As with my overview of the forthcoming elections last April, I decided it would be fun to follow (as far as possible) the old district and borough boundaries.
The last time that local council elections took place in the now defunct (as of 2009) Carrick District Council, these were the results:
Party Votes Percent Seats
Conservative 9479 35.5% 19
Liberal Democrat 9044 33.9% 18
Independent 4172 15.6% 8
Labour 1861 7.0% 1
Mebyon Kernow 1163 4.4% 0
UKIP 767 2.9% 1
Liberal Party 225 0.8% 0
The Conservatives had an excellent election in 2007, gaining seven seats since 2003's district council elections and increasing the vote by 8.4%. They topped the poll and replaced the Liberal Democrats as the largest party on the council. They had candidates in 18 of the wards (1,- 2- and 3-member wards) this time, whereas they only had candidates in 13 at the last elections.
For the Liberal Democrats, they suffered painful losses across the district and lost control of the council. The Liberal Democrats lost eleven councillors in all in what had been a stronghold for them, with their vote-share falling from 39% to 33.9%. They were most damaged in Falmouth, remaining fairly strong in the Truro area.
Those running as Independent candidates took eight seats, two more than in 2008, gaining two in Trescobeas and one in Boslowick (losing one in Penryn to the Tories).
For Labour, no great joy here, putting candidates up in 10 wards (up from seven in 2003), they saw their vote share fall from 8.6% to 7% with them only winning in the Falmouth ward of Penwerris with stlwart councillor, Gerald Chin-Quee.
Mebyon Kernow only fielded candidates in 5 wards (as opposed to 8 in 2003), and did not come close to taking any of the seats. Their vote share fell from 7.5% to 4.4%.
UKIP had only one candidate, who managed to be elected to the last seat in the three-member Boslowick ward in Falmouth. An unexpected success at the time and very well done.
The Liberal Party had two candidates, one in Mylor and one in Carland, neither of them doing particularly well.
In 2009, the Unitary Council replaced the County and District/Borough Councils and the results for what would have been the old district were:
Party Votes Percent Seats
Conservative 9398 31.5% 7
Independent 9302 31.2% 9
Liberal Democrat 7567 25.3% 5
Labour 1594 5.3% 0
Mebyon Kernow 1376 4.6% 0
Green Party 384 1.3% 0
Liberal Party 172 0.6% 0
BNP 58 0.2% 0
A disappointing result for the Liberal Democrats, they fought every division and still fell into a distant third place with just over a quarter of the vote, they were unfortunate to just miss out in the Falmouth divisions of Arewenack (by 13 votes) and Penwerris (60 votes), as well as Truro Trehaverne (40 votes behind, in third place). Worryingly for them, they were not close in any of the other divisions.
The Conservative Party also fought every division and just topped the poll over those running as Independents. 7 councillors was not a bad haul and they came close in Falmouth Arewenack (23 votes behind, in third place) and Threemilestone and Gloweth (72 votes). It was a good election for the Conservatives and perhaps, with the Liberal Democrat weakness, showed the danger the Truro and Falmouth parliamentary seat was in come 2010.
Those who ran as Independents had an excellent election, winning 9 of the 17 divisions they contested and just failing to overtake the Tories in vote share. An Independent just failed to take Truro Trehaverne by 6 votes. Strong local campaigns, allied to unhappiness with the Liberal Democrats in the old county council and Labour in government certainly seems to have put the wind beneath the wings of those running outside of the party camps.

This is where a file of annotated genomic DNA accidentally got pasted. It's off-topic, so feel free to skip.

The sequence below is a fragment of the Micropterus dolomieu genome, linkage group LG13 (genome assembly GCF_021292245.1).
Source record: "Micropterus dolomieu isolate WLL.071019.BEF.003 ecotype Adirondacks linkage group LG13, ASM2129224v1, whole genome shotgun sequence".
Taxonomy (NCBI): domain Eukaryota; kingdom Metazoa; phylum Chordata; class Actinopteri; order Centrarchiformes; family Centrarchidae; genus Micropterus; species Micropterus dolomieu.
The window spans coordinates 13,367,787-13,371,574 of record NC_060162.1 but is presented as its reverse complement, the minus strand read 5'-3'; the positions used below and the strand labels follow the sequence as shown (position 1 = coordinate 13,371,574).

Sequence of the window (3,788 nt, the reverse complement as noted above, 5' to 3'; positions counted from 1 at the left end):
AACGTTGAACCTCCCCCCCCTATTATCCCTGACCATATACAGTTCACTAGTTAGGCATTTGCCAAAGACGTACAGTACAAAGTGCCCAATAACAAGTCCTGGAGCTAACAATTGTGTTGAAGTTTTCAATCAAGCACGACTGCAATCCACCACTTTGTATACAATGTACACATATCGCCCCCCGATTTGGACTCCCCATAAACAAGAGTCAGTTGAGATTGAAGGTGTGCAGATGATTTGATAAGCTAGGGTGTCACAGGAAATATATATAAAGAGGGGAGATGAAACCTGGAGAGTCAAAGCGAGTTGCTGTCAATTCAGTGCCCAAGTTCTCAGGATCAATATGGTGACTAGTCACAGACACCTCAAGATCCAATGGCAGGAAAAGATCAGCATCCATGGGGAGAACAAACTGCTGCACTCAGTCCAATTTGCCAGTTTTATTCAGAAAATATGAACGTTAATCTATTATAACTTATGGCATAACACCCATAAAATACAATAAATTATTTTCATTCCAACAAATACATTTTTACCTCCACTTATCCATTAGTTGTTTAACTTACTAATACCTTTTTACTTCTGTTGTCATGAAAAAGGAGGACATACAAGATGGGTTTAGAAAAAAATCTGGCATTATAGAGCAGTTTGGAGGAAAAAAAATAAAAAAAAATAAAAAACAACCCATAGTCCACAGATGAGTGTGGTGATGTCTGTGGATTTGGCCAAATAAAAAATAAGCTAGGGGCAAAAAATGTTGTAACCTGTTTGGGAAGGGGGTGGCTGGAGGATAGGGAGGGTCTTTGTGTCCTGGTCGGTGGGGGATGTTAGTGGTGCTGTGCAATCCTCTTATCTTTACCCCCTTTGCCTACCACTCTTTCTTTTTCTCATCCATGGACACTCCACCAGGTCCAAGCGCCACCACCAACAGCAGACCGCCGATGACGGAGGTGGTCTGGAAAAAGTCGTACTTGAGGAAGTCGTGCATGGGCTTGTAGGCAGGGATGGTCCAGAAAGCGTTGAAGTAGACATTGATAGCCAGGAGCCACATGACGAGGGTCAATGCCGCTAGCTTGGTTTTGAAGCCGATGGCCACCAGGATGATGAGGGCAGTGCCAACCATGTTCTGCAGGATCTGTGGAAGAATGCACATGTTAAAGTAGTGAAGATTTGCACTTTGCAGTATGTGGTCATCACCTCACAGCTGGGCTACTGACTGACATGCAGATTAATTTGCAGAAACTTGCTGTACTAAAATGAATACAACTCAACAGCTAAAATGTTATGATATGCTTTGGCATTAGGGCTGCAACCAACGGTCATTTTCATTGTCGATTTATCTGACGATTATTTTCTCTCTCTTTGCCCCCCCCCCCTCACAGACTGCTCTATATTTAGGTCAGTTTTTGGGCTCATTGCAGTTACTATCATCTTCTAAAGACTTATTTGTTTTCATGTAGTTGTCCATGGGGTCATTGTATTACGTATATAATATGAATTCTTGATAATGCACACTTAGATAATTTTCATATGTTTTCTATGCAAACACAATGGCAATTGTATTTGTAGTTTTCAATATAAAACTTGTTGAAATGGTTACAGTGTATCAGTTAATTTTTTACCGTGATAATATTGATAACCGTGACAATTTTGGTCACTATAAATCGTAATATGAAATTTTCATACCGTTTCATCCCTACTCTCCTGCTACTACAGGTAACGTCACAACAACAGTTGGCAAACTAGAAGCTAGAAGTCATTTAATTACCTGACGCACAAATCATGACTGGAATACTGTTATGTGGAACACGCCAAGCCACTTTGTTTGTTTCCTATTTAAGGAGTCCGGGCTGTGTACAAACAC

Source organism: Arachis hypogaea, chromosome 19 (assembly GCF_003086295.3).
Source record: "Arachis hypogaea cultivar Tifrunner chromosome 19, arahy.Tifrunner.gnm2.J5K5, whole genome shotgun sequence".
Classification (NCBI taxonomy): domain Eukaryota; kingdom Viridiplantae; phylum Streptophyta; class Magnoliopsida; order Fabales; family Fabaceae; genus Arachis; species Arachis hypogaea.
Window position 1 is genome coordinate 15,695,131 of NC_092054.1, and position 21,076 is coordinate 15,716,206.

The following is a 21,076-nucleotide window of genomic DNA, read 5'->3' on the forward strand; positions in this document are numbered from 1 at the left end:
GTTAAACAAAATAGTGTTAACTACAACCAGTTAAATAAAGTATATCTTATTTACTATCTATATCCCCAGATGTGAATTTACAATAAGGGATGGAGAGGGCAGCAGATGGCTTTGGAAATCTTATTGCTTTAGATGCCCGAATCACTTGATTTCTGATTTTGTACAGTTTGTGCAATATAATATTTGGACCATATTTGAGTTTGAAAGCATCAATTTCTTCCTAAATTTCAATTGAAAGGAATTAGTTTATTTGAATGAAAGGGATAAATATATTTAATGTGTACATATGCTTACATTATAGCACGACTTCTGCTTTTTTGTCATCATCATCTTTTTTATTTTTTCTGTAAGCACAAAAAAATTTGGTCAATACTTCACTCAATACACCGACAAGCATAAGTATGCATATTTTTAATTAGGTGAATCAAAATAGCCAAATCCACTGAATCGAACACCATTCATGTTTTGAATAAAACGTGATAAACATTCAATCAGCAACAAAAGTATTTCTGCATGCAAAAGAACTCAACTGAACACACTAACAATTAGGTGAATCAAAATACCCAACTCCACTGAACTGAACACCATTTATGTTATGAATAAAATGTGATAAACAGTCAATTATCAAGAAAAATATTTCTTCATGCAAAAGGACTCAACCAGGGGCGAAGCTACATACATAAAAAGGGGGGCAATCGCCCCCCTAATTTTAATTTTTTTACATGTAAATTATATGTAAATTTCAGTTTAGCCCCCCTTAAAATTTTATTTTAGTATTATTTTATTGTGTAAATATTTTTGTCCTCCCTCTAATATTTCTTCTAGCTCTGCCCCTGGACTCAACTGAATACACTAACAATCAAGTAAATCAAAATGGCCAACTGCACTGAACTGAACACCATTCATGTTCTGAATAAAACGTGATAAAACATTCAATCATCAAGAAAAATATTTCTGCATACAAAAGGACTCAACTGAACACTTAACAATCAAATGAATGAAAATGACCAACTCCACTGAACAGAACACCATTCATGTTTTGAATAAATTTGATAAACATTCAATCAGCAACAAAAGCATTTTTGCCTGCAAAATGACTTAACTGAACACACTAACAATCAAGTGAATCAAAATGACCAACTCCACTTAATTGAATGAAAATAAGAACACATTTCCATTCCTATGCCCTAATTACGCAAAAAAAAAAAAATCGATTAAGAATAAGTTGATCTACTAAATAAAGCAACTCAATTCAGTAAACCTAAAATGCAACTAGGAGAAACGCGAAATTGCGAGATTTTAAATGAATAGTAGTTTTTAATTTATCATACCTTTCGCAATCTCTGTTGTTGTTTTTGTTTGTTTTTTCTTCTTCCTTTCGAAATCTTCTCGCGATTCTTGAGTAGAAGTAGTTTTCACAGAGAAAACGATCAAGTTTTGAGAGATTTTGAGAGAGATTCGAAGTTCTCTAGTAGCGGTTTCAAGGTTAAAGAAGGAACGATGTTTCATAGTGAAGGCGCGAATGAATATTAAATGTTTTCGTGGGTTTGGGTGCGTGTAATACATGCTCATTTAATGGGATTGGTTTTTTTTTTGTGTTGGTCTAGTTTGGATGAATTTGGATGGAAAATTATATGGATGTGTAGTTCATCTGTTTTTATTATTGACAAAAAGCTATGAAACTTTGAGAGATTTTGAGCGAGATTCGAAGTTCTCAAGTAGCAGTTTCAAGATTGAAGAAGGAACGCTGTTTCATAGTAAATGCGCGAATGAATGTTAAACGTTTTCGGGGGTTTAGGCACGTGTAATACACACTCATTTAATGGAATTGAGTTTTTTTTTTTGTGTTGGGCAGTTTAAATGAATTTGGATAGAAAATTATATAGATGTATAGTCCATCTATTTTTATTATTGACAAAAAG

For Labour, an absolute disaster with them only polling anywhere near to decent in Falmouth Penwerris (20.3% and in third place) where the redoutable Gerald Chin-Quee was defeated. An absolutely shattering series of results for Labour in the 20 divisions in which it competed, managing only 5.3% of the total poll in the old Carrick district.
Mebyon Kernow competed in 11 of the divisions and made some progress, it would appear, from the unhappiness with the Labour Party and the Liberal Democrats. They only came close in Falmouth Arewenack (80 votes behind, in 4th place) but, as can be seen by how many came close, that reflects the very divided result in that division. Their best showing was in Truro Tregolls, where the Loic Rich achieved a 21.5% vote share, but never really threatened to take the seat. Not really a strong area for the party, managing 4.6% of the total vote.
The Green Party stood in 4 divisions polling best in Falmouth Penwerris (11.3%) and Truro Boscowan (10.6%).
The Liberal Party had candidates in only two divisions - Mouth Hawke and Portreath (5.5%) and Newlyn and Goonhavern (6.1%) - where they distinguished themselves by not doing worse than the hapless Labour candidates.
The BNP had one candidate, in Threemilestone and Gloweth , where she only managed to achieve 5.1% of the vote - but still finished ahead of Labour.
Coming to the 2013 Unitary Elections:
Party Votes Percent Seats
Independent 8136 32.2% 8
Conservative 6437 25.5% 8
Liberal Democrat 4173 16.5% 3
Labour 2843 11.2% 2
UKIP 2238 8.9% 0
Mebyon Kernow 842 3.3% 0
Green Party 615 2.4% 0
The biggest changes in the 2013 elections were due to the entrance of the UKIP candidates in 11 contests, although they only came sort of close in Falmouth Boslowick (52 votes behind the winner, but in 4th place) and Penryn East and Mylor (75 behind the winner, but in 4th place). They made fairly decent inroads in terms of votes but never really came close to being major players across the area.